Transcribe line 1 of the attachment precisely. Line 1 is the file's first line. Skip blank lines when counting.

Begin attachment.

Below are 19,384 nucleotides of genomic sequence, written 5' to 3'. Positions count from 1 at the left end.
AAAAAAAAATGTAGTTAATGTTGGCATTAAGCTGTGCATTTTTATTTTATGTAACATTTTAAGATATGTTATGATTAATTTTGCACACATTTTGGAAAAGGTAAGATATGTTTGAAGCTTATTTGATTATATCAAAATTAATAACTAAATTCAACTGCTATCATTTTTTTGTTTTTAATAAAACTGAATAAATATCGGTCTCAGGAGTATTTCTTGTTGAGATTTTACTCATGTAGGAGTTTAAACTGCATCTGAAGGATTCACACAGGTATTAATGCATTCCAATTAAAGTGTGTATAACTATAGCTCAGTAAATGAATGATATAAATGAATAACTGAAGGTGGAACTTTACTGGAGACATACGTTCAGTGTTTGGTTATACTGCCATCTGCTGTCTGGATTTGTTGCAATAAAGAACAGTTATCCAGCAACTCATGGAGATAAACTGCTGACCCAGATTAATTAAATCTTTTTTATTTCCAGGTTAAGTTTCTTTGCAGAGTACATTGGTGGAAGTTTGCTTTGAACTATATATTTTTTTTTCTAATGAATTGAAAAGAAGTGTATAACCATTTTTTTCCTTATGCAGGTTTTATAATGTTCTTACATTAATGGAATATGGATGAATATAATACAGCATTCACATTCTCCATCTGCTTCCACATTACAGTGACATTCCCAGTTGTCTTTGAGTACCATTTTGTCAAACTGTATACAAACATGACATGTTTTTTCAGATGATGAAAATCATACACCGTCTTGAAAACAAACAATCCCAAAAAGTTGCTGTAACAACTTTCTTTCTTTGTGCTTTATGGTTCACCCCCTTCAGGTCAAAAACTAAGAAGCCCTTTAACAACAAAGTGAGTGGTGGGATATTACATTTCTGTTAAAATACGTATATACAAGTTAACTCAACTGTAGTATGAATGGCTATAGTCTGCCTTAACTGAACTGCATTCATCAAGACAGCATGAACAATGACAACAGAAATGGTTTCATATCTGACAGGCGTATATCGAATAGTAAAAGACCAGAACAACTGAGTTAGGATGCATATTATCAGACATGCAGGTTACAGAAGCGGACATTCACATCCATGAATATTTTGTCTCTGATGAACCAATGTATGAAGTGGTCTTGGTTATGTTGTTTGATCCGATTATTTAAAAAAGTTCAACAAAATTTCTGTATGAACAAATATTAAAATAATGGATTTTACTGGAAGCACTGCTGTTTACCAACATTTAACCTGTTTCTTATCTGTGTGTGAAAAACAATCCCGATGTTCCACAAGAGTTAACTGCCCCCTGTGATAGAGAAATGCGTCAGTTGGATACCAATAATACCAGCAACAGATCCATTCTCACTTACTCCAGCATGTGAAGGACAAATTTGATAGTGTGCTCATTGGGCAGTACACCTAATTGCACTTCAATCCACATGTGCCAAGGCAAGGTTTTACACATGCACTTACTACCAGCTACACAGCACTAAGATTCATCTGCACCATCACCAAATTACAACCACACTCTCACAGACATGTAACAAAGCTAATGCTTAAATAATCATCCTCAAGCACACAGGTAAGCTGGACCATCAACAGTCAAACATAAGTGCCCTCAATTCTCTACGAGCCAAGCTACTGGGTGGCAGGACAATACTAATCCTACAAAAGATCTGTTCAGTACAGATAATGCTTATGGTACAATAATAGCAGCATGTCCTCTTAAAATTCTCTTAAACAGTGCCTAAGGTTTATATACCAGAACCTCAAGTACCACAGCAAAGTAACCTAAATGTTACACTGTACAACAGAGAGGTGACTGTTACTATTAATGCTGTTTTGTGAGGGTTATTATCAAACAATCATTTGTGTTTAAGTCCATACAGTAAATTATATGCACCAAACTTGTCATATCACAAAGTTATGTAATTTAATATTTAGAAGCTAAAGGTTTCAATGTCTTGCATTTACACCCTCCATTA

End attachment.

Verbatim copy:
Below are 19,384 nucleotides of genomic sequence, written 5' to 3'. Positions count from 1 at the left end.